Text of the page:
Submitted by: Amazon Defense Coalition (ADC)
Posted: Sep 14, 2016 – 01:38 PM EST
TORONTO, Sep. 14 /CSRwire/ - Chevron lawyers and corporate executives are fighting desperately to prevent critical and apparently embarrassing information from spilling over into public view during the high-stakes enforcement trial over the Ecuador environmental judgment that began this week in a Canadian courtroom.
In the enforcement trial, where Ecuadorian rainforest communities are seeking to seize Chevron assets after the company refused to pay the judgment against it, critical information in the main brief of the communities remained heavily redacted on the second day of the four-day proceeding – resulting in the odd spectacle of the villagers themselves and their supporters watching the argument of their own lawyer with no real way to completely understand what was being said.
“I believe the public has a right to know what is my submissions,” said Alan Lenczner, the lawyer for the villagers, to Justice Glen Hainey, who is presiding over the trial. “There is a fundamental principle in Canada of open court proceedings that Chevron is not respecting and that this court must protect.”
Lenczner, considered one of Canada’s foremost litigators, for weeks has been trying to convince Chevron to lift its “completely overbroad” confidentiality order, according to argument in court yesterday. Lenczner claimed all of what Chevron wants redacted from his briefs is available publicly in the company’s annual reports and securities filings and is therefore not proprietary.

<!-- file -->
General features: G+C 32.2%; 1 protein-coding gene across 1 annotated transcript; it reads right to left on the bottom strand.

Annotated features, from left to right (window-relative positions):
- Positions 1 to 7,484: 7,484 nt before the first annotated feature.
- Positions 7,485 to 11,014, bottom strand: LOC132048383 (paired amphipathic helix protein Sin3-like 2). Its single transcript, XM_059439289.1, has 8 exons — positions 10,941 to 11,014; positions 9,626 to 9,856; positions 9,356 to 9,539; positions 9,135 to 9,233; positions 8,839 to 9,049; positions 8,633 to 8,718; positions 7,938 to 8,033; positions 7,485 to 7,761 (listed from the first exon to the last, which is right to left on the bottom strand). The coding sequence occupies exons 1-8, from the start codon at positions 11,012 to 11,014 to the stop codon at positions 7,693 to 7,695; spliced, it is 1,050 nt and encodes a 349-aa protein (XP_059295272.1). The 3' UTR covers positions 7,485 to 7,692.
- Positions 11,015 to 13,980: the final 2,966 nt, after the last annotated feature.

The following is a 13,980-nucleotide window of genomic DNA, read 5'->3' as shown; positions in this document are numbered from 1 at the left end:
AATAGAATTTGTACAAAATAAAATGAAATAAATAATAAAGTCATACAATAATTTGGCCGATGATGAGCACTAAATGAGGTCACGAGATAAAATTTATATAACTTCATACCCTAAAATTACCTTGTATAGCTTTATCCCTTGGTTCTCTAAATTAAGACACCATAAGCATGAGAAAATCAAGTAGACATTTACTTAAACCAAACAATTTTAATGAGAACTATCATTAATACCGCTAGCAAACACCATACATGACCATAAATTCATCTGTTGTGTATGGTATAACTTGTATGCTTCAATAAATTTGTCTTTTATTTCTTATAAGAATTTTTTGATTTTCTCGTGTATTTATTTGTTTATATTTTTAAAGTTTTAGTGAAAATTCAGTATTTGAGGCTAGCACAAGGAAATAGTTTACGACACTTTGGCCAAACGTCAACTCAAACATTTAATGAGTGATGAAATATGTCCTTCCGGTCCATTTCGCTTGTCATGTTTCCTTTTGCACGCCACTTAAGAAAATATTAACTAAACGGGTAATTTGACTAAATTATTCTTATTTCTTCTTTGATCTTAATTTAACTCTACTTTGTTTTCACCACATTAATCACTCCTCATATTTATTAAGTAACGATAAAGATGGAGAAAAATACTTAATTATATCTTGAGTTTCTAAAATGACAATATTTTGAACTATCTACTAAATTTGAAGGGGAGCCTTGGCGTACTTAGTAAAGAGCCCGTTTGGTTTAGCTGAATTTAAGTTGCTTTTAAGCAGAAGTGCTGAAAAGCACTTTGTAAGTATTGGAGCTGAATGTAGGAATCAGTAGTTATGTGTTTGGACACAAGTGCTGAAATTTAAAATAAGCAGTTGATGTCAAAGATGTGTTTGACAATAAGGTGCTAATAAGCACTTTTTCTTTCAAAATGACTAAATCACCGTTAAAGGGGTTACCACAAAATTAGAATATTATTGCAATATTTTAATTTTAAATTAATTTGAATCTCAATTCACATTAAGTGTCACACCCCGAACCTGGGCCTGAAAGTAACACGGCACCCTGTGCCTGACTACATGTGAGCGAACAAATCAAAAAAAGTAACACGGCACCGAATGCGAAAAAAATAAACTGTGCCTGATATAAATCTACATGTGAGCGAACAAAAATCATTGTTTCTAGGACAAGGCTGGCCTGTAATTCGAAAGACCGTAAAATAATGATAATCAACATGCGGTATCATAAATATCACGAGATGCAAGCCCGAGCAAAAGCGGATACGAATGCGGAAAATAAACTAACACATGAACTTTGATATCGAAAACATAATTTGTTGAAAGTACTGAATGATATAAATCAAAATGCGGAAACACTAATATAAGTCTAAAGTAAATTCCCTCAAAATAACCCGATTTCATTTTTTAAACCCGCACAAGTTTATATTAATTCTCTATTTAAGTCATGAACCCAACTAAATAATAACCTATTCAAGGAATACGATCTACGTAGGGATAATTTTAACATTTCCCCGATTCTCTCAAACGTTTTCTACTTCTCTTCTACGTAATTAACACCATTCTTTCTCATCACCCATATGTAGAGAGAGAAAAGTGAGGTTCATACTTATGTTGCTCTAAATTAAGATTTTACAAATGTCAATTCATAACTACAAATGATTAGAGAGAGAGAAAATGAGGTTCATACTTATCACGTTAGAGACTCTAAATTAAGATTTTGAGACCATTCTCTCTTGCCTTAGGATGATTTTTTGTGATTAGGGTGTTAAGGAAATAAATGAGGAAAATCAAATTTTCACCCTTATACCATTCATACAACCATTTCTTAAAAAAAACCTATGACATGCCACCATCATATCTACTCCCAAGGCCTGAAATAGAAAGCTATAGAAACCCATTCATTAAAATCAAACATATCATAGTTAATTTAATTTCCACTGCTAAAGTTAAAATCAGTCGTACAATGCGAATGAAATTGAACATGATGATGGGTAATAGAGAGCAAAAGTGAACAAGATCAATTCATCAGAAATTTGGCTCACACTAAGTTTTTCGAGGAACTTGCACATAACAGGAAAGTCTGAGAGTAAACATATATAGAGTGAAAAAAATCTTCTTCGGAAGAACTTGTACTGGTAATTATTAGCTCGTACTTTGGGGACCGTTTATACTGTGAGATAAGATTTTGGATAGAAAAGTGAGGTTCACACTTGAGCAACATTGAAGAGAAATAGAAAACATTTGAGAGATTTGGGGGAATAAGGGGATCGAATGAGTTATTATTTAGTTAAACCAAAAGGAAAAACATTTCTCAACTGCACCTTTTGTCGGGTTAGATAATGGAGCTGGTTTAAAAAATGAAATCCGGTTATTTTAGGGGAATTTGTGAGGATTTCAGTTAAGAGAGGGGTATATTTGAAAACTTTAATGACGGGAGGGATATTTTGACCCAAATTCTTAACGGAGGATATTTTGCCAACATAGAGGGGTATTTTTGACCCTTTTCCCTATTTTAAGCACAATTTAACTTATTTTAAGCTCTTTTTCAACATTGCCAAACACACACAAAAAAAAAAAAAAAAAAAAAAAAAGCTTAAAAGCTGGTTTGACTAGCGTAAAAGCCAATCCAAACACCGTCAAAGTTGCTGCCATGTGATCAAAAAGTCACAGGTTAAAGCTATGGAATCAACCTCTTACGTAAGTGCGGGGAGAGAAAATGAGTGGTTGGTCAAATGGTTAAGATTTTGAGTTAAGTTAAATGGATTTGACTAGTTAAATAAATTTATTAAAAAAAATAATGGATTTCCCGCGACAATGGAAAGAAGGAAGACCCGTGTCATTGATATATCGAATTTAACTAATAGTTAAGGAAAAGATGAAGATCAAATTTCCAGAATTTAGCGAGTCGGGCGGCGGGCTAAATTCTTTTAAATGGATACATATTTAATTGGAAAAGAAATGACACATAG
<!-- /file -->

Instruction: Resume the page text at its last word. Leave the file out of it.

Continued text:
Lenczner also argued that Chevron is obviously scared to have all the information about the corporate control of its subsidiary in one place rather than buried in obscure documents where the public would never be able to connect the dots that prove it is lying when it claims its Canadian subsidiary, Chevron Canada, is an independent entity.
Chevron owns 100% of the company, receives 100% of its revenues, and financially guarantees its projects, said Lenczner in the parts of his brief that were not redacted.
“Information Chevron wants to hide should not be kept from the public,” said Lenczner.
At that point, some of the roughly 20 Chevron lawyers at the proceeding appeared visibly discomfited and one of them asked for the proceeding to be closed to the public until the issue could be resolved.
The information Chevron is trying to hide mostly concerns the obvious “domination” by Chevron corporation of Chevron Canada, as well as the extent of Chevron’s Canada’s substantial assets in the country which are estimated to be worth between $15 billion and $25 billion. The communities are trying to collect 100% of $9.5 billion environmental judgment plus statutory interest under Canadian law, which has raised Chevron’s total liability to close to $12 billion.
After an eight-year trial in Chevron’s chosen forum of Ecuador, three layers of courts found that Texaco (now owned by Chevron) deliberately and systematically dumped billions of gallons of benzene-laden oil waste into streams and rivers, poisoning the water supply and decimating indigenous and farmer communities that populate the isolated area with high cancer rates and other health problems. Chevron quietly sold off its assets in Ecuador during the trial and now refuses to pay the judgment, with a spokesman saying the company plans to create a “lifetime of litigation” for the communities to punish them for bringing their claims.